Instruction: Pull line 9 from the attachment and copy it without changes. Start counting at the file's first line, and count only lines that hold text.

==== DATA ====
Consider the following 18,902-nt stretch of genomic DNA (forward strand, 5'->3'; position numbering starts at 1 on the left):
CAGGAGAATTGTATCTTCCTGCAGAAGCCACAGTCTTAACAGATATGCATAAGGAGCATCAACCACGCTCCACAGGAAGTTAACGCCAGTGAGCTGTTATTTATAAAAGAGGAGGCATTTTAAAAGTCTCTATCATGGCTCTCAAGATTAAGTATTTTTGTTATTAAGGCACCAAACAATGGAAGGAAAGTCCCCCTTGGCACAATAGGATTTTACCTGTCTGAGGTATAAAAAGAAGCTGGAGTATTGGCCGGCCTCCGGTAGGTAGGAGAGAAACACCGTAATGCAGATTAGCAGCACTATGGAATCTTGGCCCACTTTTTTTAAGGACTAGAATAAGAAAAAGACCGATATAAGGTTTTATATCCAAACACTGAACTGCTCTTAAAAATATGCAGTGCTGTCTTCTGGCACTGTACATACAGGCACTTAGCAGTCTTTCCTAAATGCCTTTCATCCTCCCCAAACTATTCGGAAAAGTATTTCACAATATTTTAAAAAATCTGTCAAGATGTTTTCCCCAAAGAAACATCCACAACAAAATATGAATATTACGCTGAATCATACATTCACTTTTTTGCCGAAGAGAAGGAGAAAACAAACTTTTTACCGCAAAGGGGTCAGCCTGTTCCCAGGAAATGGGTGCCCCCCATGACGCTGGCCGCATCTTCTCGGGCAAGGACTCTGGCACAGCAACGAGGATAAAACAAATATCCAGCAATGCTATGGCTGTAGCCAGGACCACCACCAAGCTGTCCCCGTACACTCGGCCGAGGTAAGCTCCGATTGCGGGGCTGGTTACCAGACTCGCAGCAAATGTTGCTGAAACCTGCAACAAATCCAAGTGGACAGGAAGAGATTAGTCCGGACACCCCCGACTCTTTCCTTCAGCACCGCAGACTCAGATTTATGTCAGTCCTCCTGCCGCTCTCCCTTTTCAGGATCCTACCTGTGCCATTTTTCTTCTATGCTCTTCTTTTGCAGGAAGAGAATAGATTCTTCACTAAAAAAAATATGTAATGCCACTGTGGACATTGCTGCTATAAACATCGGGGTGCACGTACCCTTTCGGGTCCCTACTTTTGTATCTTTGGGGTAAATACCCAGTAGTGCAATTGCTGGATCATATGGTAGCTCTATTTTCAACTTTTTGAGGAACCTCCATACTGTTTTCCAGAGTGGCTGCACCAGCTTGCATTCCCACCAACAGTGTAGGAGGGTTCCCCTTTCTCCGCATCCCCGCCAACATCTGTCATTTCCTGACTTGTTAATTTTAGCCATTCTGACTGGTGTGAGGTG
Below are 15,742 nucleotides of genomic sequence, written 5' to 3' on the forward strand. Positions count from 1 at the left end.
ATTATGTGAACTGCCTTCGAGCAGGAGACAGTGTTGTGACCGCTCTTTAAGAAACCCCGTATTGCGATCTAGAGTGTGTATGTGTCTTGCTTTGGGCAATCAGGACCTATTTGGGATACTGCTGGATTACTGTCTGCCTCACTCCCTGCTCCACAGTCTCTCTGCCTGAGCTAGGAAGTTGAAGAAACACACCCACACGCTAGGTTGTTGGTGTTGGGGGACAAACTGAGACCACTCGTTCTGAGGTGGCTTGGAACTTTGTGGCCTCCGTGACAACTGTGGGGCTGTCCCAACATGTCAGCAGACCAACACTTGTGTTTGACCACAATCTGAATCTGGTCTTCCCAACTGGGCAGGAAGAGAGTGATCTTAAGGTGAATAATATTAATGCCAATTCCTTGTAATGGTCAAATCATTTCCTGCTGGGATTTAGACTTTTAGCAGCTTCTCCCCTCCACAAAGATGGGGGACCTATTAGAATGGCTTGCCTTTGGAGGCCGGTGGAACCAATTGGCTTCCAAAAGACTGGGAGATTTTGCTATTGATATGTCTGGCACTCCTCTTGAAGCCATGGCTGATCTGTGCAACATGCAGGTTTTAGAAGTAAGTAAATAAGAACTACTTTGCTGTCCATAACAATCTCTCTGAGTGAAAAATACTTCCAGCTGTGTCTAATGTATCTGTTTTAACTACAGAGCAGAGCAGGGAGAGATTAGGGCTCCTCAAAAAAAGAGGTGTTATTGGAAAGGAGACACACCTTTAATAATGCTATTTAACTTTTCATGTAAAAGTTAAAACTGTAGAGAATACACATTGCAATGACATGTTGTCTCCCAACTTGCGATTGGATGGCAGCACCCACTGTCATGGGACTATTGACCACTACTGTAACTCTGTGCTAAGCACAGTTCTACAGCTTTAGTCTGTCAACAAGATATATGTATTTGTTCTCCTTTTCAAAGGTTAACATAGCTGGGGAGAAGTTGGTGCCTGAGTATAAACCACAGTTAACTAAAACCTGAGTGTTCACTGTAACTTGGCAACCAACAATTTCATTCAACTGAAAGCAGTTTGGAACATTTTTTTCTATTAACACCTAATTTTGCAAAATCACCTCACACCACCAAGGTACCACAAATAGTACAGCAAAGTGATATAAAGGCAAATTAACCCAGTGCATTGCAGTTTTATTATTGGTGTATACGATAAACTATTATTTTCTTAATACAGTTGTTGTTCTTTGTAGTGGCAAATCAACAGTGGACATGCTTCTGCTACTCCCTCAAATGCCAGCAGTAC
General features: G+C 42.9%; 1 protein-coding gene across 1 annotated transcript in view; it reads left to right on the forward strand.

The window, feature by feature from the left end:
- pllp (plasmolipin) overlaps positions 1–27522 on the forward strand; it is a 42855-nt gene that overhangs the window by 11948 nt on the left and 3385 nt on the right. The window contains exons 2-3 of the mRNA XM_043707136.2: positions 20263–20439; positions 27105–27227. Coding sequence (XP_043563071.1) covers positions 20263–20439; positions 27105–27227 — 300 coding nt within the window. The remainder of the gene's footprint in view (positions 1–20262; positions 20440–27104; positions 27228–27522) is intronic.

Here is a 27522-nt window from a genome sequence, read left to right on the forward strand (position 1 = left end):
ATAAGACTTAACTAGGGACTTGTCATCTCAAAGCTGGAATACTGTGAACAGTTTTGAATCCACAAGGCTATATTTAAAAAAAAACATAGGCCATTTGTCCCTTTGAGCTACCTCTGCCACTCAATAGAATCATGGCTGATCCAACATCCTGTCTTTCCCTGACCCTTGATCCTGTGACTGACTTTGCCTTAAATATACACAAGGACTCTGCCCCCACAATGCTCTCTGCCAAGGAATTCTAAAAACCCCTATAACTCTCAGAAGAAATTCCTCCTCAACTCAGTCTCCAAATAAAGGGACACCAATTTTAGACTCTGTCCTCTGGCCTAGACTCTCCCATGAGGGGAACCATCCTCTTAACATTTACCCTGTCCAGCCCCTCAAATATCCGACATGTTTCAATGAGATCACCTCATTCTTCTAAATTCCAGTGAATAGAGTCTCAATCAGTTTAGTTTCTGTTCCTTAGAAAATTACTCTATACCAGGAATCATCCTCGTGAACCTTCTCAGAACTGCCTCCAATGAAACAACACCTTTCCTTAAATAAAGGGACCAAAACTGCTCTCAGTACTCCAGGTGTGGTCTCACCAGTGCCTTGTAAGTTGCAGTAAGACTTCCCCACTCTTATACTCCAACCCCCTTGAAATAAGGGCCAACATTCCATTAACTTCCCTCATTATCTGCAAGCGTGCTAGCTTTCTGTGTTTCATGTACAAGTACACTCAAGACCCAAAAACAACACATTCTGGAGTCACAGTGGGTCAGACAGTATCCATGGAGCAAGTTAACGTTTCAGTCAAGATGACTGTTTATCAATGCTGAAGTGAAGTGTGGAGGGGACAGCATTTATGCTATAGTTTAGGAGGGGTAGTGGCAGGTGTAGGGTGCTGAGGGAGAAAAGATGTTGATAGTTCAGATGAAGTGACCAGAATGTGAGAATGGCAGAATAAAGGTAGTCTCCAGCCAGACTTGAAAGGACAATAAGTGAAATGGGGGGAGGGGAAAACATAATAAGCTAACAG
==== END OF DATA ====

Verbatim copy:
ATAAGACTTAACTAGGGACTTGTCATCTCAAAGCTGGAATACTGTGAACAGTTTTGAATCCACAAGGCTATATTTAAAAAAAAACATAGGCCATTTGTCCCTTTGAGCTACCTCTGCCACTCAATAGAATCATGGCTGATCCAACATCCTGTCTTTCCCTGACCCTTGATCCTGTGACTGACTTTGCCTTAAATATACACAAGGACTCTGCCCCCACAATGCTCTCTGCCAAGGAATTCTAAAAACCCCTATAACTCTCAGAAGAAATTCCTCCTCAACTCAGTCTCCAAATAAAGGGACACCAATTTTAGACTCTGTCCTCTGGCCTAGACTCTCCCATGAGGGGAACCATCCTCTTAACATTTACCCTGTCCAGCCCCTCAAATATCCGACATGTTTCAATGAGATCACCTCATTCTTCTAAATTCCAGTGAATAGAGTCTCAATCAGTTTAGTTTCTGTTCCTTAGAAAATTACTCTATACCAGGAATCATCCTCGTGAACCTTCTCAGAACTGCCTCCAATGAAACAACACCTTTCCTTAAATAAAGGGACCAAAACTGCTCTCAGTACTCCAGGTGTGGTCTCACCAGTGCCTTGTAAGTTGCAGTAAGACTTCCCCACTCTTATACTCCAACCCCCTTGAAATAAGGGCCAACATTCCATTAACTTCCCTCATTATCTGCAAGCGTGCTAGCTTTCTGTGTTTCATGTACAAGTACACTCAAGACCCAAAAACAACACATTCTGGAGTCACAGTGGGTCAGACAGTATCCATGGAGCAAGTTAACGTTTCAGTCAAGATGACTGTTTATCAATGCTGAAGTGAAGTGTGGAGGGGACAGCATTTATGCTATAGTTTAGGAGGGGTAGTGGCAGGTGTAGGGTGCTGAGGGAGAAAAGATGTTGATAGTTCAGATGAAGTGACCAGAATGTGAGAATGGCAGAATAAAGGTAGTCTCCAGCCAGACTTGAAAGGACAATAAGTGAAATGGGGGGAGGGGAAAACATAATAAGCTAACAG